A recent MasterCard bill contained the information that if I made the minimum payment each month, my debt would be cleared in June 2060. For most people, this idea might seem interesting. Yet for me, this is a sobering thought considering I will be long gone from this world by that time. Suffice to say I did not take the 43 years to pay the debt. I paid it in 5 minutes at the bank. If I took 43 years to pay the $1000.00 debt, I would have paid over $3,000 in interest charges.

Conclusion: it is very expensive to be in debt.

How to manage debt?

One thing that worked wonderfully for me is debt consolidation. If you have multiple debts to different companies, it is best to consolidate them at a better rate of interest. Ask a financial adviser how you could do this as it allows you to have only one single creditor to pay for all of your different debts.

With a line of credit, you could pay debts that have a monthly interest charge of 23%, and the reduced interest rate to 3%. The larger your debt is, the more practical this becomes.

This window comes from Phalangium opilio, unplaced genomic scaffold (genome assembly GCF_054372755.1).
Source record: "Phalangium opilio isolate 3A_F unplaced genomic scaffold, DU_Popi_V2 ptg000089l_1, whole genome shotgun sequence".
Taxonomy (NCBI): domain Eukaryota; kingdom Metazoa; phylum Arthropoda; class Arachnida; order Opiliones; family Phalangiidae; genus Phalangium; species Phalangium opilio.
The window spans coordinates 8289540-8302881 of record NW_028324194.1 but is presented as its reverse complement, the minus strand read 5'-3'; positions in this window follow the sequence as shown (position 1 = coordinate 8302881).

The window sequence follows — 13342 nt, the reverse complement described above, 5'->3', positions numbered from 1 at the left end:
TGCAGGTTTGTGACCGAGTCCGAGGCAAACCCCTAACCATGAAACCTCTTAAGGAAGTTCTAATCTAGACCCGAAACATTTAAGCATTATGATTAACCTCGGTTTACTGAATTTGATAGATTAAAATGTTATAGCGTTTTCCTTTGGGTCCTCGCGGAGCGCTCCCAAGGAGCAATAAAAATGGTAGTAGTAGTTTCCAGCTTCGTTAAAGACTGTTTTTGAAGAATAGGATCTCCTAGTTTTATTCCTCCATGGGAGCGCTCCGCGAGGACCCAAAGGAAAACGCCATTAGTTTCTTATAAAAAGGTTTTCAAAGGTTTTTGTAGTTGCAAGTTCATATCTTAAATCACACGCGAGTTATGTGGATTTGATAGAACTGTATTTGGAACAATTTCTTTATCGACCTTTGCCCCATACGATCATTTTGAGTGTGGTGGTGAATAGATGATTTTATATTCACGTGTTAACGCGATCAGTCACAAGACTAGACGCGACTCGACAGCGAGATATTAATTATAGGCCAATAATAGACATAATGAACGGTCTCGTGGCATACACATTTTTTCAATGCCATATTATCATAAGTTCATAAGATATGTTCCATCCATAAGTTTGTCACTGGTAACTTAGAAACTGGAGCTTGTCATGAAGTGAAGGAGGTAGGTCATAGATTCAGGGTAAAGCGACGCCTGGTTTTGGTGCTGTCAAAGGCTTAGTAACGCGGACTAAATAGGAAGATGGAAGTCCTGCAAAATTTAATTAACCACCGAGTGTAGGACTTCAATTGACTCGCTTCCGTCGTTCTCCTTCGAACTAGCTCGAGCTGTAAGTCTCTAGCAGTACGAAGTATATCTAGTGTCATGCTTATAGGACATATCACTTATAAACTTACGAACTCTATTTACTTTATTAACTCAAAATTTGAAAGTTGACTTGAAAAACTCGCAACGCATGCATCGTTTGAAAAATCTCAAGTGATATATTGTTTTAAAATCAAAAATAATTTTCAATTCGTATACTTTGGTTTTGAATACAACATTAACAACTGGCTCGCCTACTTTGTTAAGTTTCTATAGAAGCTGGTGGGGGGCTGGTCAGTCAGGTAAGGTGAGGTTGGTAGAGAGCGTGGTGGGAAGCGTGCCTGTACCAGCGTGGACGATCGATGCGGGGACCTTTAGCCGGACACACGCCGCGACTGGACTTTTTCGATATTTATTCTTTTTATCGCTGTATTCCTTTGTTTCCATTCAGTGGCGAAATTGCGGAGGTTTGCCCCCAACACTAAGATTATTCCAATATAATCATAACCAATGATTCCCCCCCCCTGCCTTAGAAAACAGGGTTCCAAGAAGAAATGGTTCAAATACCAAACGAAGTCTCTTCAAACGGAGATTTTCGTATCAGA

Investopedia explains the concept of Debt Consolidation in a few words:

… multiple debts are combined into a single, larger piece of debt, usually with more favorable pay-off terms: a lower interest rate, lower monthly payment or both. Consumers can use debt consolidation as a tool to deal with student loan debt, credit card debt and other types of debt.


… any use of one form of financing to pay off other debts is practicing debt consolidation.  However, there are specific instruments called debt consolidation loans, offered by creditors as part of a plan to borrowers who have difficulty managing the number or size of their outstanding debts. Creditors are willing to do this for several reasons – one of them being that it maximizes the likelihood of collecting from a debtor. These loans are usually offered by financial institutions, such as banks and credit unions; there are also specialized debt-consolidation service companies.

My best advice for getting out of debt is to delay satisfaction or gratification. This means that if you delay the satisfaction you get from buying a new product, it is appreciated all the more because you have saved the money for it. The new product comes with no guilt, no debt and no interest charges.

Another very practical way to manage debt is to make debt payment a part of your budget. Treat your debt payment the same as your rent, your phone bill or your electric bill. This would allow you to look at your debt realistically and honestly evaluate your capacity to pay: could you do it in 6 months, in one year or maybe in 5 years?

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What positive changes could you make to stay out of debt?